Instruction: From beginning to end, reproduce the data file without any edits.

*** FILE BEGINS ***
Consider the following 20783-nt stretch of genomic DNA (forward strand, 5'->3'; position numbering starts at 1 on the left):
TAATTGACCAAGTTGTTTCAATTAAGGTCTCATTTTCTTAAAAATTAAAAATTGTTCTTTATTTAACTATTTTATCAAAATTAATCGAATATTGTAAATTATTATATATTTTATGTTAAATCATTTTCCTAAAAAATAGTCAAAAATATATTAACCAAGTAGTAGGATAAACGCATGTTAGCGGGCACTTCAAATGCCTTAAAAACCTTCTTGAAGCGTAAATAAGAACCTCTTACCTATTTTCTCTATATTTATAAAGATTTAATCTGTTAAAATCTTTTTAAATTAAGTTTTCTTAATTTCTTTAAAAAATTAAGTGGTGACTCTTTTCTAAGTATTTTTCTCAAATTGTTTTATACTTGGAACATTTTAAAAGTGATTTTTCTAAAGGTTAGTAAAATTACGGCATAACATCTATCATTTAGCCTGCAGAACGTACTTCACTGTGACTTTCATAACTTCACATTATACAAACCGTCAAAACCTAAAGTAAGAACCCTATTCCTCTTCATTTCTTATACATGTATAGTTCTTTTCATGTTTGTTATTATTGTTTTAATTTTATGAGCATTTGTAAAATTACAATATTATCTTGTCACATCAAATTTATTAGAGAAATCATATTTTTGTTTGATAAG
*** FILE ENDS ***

Consider the following 20783-nt stretch of genomic DNA (forward strand, 5'->3'; position numbering starts at 1 on the left):
TAATTGACCAAGTTGTTTCAATTAAGGTCTCATTTTCTTAAAAATTAAAAATTGTTCTTTATTTAACTATTTTATCAAAATTAATCGAATATTGTAAATTATTATATATTTTATGTTAAATCATTTTCCTAAAAAATAGTCAAAAATATATTAACCAAGTAGTAGGATAAACGCATGTTAGCGGGCACTTCAAATGCCTTAAAAACCTTCTTGAAGCGTAAATAAGAACCTCTTACCTATTTTCTCTATATTTATAAAGATTTAATCTGTTAAAATCTTTTTAAATTAAGTTTTCTTAATTTCTTTAAAAAATTAAGTGGTGACTCTTTTCTAAGTATTTTTCTCAAATTGTTTTATACTTGGAACATTTTAAAAGTGATTTTTCTAAAGGTTAGTAAAATTACGGCATAACATCTATCATTTAGCCTGCAGAACGTACTTCACTGTGACTTTCATAACTTCACATTATACAAACCGTCAAAACCTAAAGTAAGAACCCTATTCCTCTTCATTTCTTATACATGTATAGTTCTTTTCATGTTTGTTATTATTGTTTTAATTTTATGAGCATTTGTAAAATTACAATATTATCTTGTCACATCAAATTTATTAGAGAAATCATATTTTTGTTTGATAAG